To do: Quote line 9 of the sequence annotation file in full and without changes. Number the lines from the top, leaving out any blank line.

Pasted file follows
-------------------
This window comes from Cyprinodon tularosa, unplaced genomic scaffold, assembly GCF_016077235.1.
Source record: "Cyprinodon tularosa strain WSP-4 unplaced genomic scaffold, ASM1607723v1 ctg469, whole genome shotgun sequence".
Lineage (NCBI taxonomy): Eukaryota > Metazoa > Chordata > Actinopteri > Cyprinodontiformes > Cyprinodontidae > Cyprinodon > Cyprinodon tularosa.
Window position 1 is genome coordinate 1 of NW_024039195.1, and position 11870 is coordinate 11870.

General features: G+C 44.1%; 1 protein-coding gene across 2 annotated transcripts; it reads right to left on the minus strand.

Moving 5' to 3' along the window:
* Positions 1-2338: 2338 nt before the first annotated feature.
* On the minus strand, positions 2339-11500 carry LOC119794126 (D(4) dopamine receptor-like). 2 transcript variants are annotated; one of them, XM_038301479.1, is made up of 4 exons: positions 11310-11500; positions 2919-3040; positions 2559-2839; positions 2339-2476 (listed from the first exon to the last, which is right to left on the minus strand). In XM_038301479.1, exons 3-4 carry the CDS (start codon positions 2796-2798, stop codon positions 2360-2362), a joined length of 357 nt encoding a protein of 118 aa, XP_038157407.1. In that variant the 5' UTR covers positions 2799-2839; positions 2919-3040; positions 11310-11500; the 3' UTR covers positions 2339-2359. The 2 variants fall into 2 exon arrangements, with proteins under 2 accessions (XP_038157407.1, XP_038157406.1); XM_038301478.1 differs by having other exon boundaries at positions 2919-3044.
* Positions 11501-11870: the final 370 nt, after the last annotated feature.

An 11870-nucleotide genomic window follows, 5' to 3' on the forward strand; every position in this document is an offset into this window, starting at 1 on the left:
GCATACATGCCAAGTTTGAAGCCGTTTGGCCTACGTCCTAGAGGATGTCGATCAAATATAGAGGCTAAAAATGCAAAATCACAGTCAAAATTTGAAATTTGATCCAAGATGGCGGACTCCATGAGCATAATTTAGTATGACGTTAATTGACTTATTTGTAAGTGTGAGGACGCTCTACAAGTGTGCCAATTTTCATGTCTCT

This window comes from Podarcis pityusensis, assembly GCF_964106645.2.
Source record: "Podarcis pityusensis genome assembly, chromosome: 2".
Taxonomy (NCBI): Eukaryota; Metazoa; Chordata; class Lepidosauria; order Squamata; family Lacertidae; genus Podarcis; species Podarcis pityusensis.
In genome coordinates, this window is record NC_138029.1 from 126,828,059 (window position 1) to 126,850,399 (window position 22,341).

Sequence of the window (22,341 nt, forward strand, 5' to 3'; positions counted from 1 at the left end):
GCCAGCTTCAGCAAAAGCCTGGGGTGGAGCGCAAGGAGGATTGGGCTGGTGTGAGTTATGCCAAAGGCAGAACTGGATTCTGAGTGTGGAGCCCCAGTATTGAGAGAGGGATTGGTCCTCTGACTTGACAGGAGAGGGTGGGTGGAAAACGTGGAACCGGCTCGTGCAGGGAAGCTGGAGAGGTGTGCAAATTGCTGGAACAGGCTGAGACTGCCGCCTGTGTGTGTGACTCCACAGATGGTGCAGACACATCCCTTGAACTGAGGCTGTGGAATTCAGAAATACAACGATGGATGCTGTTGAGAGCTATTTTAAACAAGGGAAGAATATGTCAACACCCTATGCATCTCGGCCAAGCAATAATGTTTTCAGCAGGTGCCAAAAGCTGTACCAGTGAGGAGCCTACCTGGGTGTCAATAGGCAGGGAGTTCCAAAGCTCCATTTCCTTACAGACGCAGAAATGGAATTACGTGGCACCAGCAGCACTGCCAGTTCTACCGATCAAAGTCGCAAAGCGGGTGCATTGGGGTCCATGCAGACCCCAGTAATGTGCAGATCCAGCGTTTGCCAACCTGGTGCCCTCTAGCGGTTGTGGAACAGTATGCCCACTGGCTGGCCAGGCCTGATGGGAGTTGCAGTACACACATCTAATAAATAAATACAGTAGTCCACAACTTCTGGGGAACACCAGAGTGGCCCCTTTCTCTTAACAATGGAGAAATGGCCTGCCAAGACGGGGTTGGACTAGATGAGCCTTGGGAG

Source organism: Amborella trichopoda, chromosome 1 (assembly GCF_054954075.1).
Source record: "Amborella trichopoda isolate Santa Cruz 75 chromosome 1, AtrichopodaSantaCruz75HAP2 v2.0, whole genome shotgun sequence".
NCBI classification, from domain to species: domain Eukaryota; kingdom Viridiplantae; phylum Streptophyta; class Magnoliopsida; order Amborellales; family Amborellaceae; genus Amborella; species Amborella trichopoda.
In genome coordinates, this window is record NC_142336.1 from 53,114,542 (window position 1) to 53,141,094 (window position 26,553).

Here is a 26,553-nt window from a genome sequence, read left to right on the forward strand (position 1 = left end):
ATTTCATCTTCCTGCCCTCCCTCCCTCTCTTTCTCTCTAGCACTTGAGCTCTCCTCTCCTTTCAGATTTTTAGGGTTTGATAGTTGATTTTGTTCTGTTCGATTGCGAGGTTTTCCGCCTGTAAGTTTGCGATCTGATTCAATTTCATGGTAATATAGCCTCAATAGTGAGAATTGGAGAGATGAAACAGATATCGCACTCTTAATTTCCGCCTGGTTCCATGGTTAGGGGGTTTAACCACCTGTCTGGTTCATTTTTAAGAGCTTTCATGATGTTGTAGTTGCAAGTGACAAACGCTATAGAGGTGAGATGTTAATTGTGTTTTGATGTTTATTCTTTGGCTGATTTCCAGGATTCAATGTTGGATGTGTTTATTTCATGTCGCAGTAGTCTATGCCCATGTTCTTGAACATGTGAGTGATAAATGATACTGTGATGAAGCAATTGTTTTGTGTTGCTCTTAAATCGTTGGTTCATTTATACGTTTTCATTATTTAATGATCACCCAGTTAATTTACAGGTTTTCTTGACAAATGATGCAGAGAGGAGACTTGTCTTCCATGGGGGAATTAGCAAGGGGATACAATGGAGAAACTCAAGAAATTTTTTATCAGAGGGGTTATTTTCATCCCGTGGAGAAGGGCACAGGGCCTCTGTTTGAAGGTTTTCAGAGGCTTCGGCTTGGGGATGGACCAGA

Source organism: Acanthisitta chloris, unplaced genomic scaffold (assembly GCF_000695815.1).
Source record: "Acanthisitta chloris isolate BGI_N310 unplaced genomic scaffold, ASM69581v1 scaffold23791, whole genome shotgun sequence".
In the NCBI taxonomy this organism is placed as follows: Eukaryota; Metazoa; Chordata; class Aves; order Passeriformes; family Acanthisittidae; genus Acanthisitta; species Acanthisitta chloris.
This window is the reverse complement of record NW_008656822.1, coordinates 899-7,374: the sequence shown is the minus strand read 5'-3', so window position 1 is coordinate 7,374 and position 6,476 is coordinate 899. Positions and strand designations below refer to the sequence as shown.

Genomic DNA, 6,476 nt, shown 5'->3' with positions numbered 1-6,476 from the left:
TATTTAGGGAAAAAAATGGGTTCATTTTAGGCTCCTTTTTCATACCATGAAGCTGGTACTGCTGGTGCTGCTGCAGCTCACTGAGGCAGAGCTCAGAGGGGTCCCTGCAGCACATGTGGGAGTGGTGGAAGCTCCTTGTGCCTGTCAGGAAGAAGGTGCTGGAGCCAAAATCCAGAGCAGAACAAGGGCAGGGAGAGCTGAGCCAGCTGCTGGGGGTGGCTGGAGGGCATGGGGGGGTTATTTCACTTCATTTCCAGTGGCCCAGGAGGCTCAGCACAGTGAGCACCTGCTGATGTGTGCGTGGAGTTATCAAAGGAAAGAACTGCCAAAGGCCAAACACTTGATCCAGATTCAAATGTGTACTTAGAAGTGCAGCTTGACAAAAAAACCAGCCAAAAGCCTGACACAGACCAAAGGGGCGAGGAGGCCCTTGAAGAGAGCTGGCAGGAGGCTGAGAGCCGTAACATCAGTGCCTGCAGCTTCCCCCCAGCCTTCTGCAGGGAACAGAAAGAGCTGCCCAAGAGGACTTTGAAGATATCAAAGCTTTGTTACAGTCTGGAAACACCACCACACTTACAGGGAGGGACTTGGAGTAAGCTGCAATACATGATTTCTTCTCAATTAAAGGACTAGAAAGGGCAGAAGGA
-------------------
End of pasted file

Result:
* Positions 11501-11870: the final 370 nt, after the last annotated feature.